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By Fili Sagapolutele

PAGO PAGO, American Samoa (September 25, 2000 - Samoa News/PINA Nius Online)---Vessels entering American Samoa waters will have to have on board at least one person who speaks both English and the native language of the Master/Captain of the vessel.

That’s if legislation transmitted by Governor Tauese Sunia to the Fono is approved.

However, with only eight days left in the 26th legislature and the 2001 budget still not passed, the legislation may not be tackled by the Fono.

The governor said the new law is not as strict as a federal requirement that requires vessels to have someone who can speak English maintain a "listening watch" at all times.

"Fishing boats, particularly Taiwanese and Korean fleets, have great difficulty complying with this (requirement)," wrote the governor to the Fono leadership. "When the fishing fleet owners train persons to be bilingual, those persons are no longer willing to go to sea as fishermen, as they seek higher paying jobs commensurate with their bilingual abilities."

Tauese said the Taiwanese and Chinese fishing fleets have threatened a boycott of territorial waters unless the English language requirement is waived.

And if this regulation deters foreign fleets from entering the territory’s port, Tauese predicts that the local economy will be gravely affected as:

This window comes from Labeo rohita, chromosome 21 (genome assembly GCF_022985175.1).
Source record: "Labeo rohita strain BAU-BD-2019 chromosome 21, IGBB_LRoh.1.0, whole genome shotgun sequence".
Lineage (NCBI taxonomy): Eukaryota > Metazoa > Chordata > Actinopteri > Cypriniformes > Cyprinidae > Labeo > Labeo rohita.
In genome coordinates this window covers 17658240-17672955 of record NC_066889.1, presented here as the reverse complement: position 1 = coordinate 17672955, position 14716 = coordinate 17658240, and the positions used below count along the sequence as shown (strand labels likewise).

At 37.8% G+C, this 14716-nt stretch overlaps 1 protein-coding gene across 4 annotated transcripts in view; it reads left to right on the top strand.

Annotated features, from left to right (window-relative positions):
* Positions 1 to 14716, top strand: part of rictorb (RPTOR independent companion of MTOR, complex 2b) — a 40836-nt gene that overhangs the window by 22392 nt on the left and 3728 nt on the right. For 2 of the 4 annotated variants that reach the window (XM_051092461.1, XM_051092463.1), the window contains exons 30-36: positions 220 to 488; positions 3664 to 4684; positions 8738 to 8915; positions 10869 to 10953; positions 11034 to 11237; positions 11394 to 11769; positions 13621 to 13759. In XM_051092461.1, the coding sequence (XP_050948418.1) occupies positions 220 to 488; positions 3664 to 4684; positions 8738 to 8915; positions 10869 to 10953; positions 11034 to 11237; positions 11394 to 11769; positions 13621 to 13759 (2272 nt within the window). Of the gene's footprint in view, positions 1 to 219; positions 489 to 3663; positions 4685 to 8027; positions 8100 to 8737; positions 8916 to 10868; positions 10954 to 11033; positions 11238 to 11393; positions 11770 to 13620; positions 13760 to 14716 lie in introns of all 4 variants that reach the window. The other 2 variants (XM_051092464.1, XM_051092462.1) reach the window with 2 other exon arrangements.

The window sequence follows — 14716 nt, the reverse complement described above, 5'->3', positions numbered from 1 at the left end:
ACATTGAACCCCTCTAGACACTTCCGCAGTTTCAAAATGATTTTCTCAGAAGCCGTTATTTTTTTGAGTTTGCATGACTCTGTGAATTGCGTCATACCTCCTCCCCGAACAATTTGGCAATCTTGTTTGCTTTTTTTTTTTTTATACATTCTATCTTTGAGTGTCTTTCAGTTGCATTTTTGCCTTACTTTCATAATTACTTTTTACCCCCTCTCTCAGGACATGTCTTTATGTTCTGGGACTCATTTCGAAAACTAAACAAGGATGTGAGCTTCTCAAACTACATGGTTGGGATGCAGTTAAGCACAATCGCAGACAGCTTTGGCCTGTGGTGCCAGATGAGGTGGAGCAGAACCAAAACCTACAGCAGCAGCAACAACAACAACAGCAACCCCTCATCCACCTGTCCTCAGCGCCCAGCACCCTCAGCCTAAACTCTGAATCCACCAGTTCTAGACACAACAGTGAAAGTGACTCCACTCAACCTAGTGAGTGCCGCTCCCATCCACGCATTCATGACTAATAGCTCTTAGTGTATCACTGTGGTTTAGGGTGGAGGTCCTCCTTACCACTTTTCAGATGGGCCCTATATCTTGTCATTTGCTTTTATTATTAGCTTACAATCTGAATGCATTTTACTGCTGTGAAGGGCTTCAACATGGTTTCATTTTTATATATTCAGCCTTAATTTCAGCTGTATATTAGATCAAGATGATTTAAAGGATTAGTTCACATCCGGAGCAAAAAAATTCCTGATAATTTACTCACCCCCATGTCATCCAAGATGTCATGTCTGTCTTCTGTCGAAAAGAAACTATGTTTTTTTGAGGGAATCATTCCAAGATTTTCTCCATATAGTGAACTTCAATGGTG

* fish available to our canneries will decrease;

* the reduction in fish will cause a lay-off of workers at the canneries;

* the lack of ships will cause a possible closure of the Southwest Marine ship repair facility; and

* our economy will lose approximately $50,000 to $100,000 in expenditures made by the owners and crews of each ship.

Tauese is asking the Fono to approve the new local legislation to provide a viable and responsible alternative to the federal rules.

Items from the SAMOA NEWS, American Samoa's daily newspaper, may not be republished without permission. To contact the publisher, send e-mail to

Pacific Islands News Association (PINA) Website: http://www.pinanius.org 

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